Soen - Lykaia
The parallels to Tool and Opeth are easy to draw, but it’s surprisingly difficult to convey what Soen sounds like. The guitars mimic the agile crunch of Opeth’s heyday to the letter and the bass could have been lifted straight from 10,000 Days, but like most bands that “sound like Tool,” they don’t really. Apart from that trick where the guitar and bass become indistinguishable from one another, Soen stylistically lean a little closer to Katatonia, a band who, incidentally, have also been compared to Opeth and Tool. Songs like “Lucidity” and “Jinn” strike a compelling balance between these influences and don’t feature a single bar of wacky time-signatures, or screaming, or growling. For the most part, Lykaia sounds like the record that should have followed Ghost Reveries: it’s heavy, smooth, and thoughtful, and it feels progressive while operating within the confines of a relatively accessible sound. Second track “Orison” even channels Chevelle: something about that choppy riff progression and tense melody screams of Wonder What’s Next is a way that doesn’t feel tacky, dated, or especially imitative.
It would be easy to dismiss Soen for wearing their influences so boldly, but to do that would be to would ignore the particular strain of creativity it takes to craft something new out of familiar parts. Their referential style isn’t the problem, then, but Lykaia does have problems. While its upbeat tracks are satisfyingly dark and catchy, some of the magic dissipates when the tempo slows down. Songs like “Opal” and “Sister” in particular don’t seem to know where to go, stretching thin ideas out to uneventful lengths before just kind of puttering out. There are only eight songs here, and two of its best are right up front, ensuring that the quality will suffer as the album goes on. “Jinn” swoops in to rescue us from the broken promise of “Opal” and rekindle interest, but nothing half as exciting as that track’s bold harmonic ideas happen again over the following two tracks. They’re perfectly fine in isolation, which can be said of most of Lykaia, but without the dynamics of “Sectarian” and “Orison,” they feel drearier and less inspired than they really are. It’s worth noting that most of Katatonia’s later records have this same problem, especially last year’s The Fall of Hearts - there’s no real conclusion, just a sort of slow deflation. Maybe Soen’s done their homework a little too well.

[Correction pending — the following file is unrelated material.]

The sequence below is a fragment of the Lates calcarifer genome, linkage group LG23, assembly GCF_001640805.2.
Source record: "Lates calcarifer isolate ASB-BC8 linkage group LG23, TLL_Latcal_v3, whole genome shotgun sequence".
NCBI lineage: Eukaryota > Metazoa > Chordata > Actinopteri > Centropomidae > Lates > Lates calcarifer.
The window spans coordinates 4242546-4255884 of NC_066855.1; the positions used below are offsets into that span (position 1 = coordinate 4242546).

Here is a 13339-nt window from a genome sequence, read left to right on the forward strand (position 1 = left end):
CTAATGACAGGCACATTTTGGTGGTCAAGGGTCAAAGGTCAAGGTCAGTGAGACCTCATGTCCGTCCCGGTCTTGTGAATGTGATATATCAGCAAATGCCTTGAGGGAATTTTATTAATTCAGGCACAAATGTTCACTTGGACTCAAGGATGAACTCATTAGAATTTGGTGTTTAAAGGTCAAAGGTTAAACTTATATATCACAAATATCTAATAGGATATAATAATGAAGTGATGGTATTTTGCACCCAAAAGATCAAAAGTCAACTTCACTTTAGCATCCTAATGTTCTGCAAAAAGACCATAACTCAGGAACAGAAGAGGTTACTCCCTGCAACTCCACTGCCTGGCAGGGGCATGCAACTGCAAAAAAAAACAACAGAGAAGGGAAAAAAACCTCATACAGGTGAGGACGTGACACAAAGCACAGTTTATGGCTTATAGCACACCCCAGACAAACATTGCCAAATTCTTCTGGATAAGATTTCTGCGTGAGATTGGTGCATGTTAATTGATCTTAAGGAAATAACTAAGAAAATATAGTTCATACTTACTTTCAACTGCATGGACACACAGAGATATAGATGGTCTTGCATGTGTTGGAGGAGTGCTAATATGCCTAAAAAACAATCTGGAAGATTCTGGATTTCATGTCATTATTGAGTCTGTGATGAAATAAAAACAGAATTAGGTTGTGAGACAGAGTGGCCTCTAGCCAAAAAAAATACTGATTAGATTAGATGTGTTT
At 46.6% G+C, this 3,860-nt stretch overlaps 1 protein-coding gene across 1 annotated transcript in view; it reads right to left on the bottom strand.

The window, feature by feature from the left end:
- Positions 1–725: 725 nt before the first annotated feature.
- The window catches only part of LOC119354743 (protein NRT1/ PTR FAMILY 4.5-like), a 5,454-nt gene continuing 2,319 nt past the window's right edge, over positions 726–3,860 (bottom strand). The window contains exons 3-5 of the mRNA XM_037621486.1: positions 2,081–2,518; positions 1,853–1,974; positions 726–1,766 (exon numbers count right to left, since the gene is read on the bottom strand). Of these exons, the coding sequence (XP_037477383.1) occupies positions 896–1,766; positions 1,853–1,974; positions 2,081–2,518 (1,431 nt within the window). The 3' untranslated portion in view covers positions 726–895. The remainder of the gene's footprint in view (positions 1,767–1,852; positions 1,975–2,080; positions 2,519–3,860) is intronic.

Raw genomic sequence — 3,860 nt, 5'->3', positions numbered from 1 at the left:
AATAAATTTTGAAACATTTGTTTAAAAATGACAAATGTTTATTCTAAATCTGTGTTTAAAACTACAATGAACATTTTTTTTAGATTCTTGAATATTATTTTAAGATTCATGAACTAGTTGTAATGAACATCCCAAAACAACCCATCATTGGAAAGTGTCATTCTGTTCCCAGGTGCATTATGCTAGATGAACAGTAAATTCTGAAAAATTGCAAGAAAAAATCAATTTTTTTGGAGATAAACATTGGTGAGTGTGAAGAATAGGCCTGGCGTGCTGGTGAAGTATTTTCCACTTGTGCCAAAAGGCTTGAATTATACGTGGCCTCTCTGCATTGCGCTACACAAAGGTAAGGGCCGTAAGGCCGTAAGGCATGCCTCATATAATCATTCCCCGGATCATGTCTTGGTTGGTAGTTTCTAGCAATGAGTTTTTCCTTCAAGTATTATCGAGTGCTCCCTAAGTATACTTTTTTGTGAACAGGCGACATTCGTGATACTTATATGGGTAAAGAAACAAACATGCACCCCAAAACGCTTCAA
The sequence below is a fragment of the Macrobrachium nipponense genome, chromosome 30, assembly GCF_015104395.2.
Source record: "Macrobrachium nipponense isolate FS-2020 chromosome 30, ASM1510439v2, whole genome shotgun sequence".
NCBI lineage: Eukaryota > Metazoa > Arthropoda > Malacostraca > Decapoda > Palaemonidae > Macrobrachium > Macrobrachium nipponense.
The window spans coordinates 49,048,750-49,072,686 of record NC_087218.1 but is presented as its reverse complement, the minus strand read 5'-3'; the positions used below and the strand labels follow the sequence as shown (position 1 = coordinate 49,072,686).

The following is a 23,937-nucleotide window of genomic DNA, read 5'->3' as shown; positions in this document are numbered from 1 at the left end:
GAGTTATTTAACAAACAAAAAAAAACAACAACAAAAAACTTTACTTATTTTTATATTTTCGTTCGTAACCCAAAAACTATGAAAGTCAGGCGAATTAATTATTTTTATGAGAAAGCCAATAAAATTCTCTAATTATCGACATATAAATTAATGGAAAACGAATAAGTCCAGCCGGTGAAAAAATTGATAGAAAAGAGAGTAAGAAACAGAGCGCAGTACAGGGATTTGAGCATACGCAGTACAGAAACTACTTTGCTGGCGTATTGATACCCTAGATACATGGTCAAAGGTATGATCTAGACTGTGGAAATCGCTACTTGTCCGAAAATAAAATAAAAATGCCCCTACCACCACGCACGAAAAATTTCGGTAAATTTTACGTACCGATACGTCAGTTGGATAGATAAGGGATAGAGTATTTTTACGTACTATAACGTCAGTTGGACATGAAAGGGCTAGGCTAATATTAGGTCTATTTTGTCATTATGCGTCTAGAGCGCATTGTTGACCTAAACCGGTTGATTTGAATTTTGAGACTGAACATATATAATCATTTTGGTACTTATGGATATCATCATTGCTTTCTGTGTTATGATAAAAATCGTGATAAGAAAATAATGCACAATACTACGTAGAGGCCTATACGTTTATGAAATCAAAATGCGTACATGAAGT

Even so, there is plenty here to warrant repeat listens. Soen have a great mastery of mood, and when they feel like it, can write some truly memorable riffs and harmonies at one reminiscent of their heroes and unique enough to stand apart. It’s these moments when Soen take the Opeth/Tool sound in a direction neither of those bands would go that they become a truly exciting band, providing a fascinating glimpse into unexplored territory they could easily claim as their own with a little more ambition.